Legendary director, Woody Allen, was born Allan Stewart Konigsberg on Dec 1, 1935 in Brooklyn, NY. As of December 2022, Woody Allen was 87 years old.
Bespectacled, diminutive American writer-director-comedian with a small amount of scruffy hair. He brought the paradoxical combination of shyness, ineptness, and obsession with sex to the screen and made it an international hit. Writes and directs most of his own material, which has lately shown a tendency to "go serious" although mercifully shafts of the lunatic Allen humor keep breaking through. His scant regard for the Establishment was demonstrated when he failed to show up to accept his Oscar for Best Director (on Annie Hall) in 1978. The same film also brought him an acting nomination. His bitter court battle with long-time partner Mia Farrow over his relationship with her adopted daughter seemed to have damaged his career; but he bounced back in 1995 with an Oscar nomination for his direction of Bullets Over Broadway.
(Source: available at Amazon Quinlan's Film Stars).
HONORS and AWARDS:.
Woody Allen was nominated for 20 Academy Awards, winning four for Best Director for Annie Hall and Annie Hall in 1977 and 1977 respectively for Best Writing for Hannah and Her Sisters and Midnight in Paris in 1986 and 2011 respectively.
|1977||Best Actor||Annie Hall (1977)||Alvy Singer||Nominated|
|1977||Best Director||Annie Hall (1977)||N/A||Won|
|1978||Best Director||Interiors (1978)||N/A||Nominated|
|1978||Best Writing||Interiors (1978)||N/A||Nominated|
|1984||Best Director||Broadway Danny Rose (1984)||N/A||Nominated|
|1984||Best Writing||Broadway Danny Rose (1984)||N/A||Nominated|
|1985||Best Writing||The Purple Rose of Cairo (1985)||N/A||Nominated|
|1986||Best Director||Hannah and Her Sisters (1986)||N/A||Nominated|
|1986||Best Writing||Hannah and Her Sisters (1986)||N/A||Won|
|1987||Best Writing||Radio Days (1987)||N/A||Nominated|
|1989||Best Director||Crimes and Misdemeanors (1989)||N/A||Nominated|
|1989||Best Writing||Crimes and Misdemeanors (1989)||N/A||Nominated|
|1990||Best Writing||Alice (1990)||N/A||Nominated|
|1992||Best Writing||Husbands and Wives (1992)||N/A||Nominated|
|1994||Best Director||Bullets over Broadway (1994)||N/A||Nominated|
|1995||Best Writing||Mighty Aphrodite (1995)||N/A||Nominated|
|1997||Best Writing||Deconstructing Harry (1997)||N/A||Nominated|
|2005||Best Writing||Match Point (2005)||N/A||Nominated|
|2011||Best Director||Midnight in Paris (2011)||N/A||Nominated|
|2011||Best Writing||Midnight in Paris (2011)||N/A||Won|
Caf? Society (2016, )By Andrew Wickliffe on Aug 8, 2016 From The Stop Button
opens Caf? Society himself, with a voiceover. It’s a deeper voice mix than usual for Allen–who doesn’t appear in the film–and even though he’s doing expository narration, there’s an intentional distance in that deeper voice. Allen’s not the star ... Read full article
Cafe Society: Channels Billy WilderBy FlickChick on Aug 5, 2016 From A Person in the Dark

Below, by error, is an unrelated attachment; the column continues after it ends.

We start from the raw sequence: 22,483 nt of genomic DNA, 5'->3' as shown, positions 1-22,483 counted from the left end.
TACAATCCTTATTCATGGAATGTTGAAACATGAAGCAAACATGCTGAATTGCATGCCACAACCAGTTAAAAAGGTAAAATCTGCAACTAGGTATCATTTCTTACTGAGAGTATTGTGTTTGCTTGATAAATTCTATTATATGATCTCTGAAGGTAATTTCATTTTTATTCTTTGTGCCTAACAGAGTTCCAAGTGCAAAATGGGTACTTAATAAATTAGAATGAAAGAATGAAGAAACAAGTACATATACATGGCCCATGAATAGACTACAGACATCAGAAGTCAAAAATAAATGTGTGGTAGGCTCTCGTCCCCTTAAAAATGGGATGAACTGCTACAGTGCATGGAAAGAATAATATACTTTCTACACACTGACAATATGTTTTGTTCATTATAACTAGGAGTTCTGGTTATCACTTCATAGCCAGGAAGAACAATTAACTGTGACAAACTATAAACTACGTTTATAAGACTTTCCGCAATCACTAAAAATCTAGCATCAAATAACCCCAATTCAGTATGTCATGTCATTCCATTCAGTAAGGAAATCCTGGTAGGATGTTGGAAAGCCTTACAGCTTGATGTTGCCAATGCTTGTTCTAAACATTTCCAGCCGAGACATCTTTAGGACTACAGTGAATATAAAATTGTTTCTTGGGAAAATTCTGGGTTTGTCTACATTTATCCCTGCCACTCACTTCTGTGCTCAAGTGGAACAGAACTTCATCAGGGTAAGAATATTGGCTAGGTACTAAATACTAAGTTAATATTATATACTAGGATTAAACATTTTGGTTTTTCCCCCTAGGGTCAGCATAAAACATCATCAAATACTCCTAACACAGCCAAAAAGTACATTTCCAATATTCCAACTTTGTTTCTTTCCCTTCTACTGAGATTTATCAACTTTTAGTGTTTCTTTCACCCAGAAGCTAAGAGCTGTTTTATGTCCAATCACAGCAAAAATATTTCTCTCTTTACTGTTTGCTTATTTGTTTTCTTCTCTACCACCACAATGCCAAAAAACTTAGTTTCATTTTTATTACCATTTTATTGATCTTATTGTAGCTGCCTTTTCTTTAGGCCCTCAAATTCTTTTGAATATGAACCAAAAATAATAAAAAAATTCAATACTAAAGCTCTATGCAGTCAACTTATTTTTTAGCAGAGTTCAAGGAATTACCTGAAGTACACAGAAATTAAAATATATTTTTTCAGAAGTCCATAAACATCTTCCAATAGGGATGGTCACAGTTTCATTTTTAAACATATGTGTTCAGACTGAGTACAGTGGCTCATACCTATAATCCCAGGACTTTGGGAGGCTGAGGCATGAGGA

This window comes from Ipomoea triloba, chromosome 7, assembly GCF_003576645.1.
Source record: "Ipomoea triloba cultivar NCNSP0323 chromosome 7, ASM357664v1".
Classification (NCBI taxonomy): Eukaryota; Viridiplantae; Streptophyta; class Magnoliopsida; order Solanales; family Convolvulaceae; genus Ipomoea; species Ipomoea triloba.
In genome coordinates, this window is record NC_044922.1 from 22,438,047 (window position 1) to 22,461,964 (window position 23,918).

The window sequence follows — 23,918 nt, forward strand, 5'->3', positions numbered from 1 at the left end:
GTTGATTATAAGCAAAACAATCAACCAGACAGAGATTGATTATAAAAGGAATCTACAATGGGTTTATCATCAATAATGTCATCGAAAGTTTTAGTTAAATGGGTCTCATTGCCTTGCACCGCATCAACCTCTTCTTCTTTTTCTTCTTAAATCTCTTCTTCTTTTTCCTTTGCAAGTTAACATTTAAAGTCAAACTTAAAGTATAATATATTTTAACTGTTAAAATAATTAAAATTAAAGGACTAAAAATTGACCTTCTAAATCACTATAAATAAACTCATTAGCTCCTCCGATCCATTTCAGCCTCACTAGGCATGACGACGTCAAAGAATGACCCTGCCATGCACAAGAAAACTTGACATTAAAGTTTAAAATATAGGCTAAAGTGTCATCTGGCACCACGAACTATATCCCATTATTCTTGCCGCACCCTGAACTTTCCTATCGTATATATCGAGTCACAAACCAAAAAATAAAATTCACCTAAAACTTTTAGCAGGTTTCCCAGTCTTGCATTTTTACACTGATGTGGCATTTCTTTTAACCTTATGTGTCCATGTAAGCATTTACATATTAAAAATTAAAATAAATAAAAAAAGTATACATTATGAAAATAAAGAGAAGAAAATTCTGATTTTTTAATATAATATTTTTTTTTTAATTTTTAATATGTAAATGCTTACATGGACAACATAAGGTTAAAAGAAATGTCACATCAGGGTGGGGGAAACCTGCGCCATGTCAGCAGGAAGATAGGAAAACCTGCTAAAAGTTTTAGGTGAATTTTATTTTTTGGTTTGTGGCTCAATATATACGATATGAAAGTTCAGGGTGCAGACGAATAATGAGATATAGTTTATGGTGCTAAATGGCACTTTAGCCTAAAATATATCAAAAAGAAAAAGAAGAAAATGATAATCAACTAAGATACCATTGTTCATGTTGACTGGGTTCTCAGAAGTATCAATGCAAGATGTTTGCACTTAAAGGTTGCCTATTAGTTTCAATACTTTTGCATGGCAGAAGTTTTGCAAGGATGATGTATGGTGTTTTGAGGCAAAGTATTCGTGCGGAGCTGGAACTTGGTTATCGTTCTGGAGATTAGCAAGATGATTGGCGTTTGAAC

Warning! Spoilers ahead. There I was, blissfully enjoying “Caf? Society,” ’s latest film, on its own merits. The setting of Hollywood in the golden 1930s was a home run for me and the characters and plot were pure Woody – whose work I always enjoy. So, imagi... Read full article
Cattin’ Around With Peter Sellers, Peter O’Toole, And – What’s New Pussycat? (1965)By Michael on May 1, 2015 From Durnmoose Movie Musings
A quick hit of Google shows the word “farce” defined as “a comic dramatic work using buffoonery and horseplay and typically including crude characterization and ludicrously improbable situations”, and I can think of no more apt description of 1965’s What’s New Pus... Read full article
Men of Crisis: The Harvey Wallinger Story (1971, )By Andrew Wickliffe on Aug 19, 2014 From The Stop Button
Men of Crisis: The Harvey Wallinger Story recounts the rise to power of one Harvey Wallinger, friend and aide to Richard M. Nixon. Wallinger is one part buffoon, one part creep, one part sex addict–Allen revels in the part. He opens the short with a recounting of the 1968 election with some cr... Read full article
Seeing New York from the Outside: , THE GREAT GATSBY, and ON THE TOWNBy Jennifer Garlen on May 14, 2013 From Virtual Virago
I've had New York on my mind quite a bit lately. It started, I think, with a viewing of 's Manhattan (1979), a movie in which the protagonist is more in love with the city than he is with any of the women in his life. Shot in black-and-white, the picture idealizes New York scenery (set ag... Read full article
See all articles
Victor Skakapopulis: Yeah, I got something at the striptease. I help the girls dress and undress.
Michael James: Nice job.
Victor Skakapopulis: Twenty francs a week.
Michael James: Not very much.
Victor Skakapopulis: It's all I can afford.
Victor Skakapopulis: We played strip chess. She had me down to my shorts and I fainted from tension.
Virgil: Nobody wears beige to a bank robbery!
read more quotes from Woody Allen...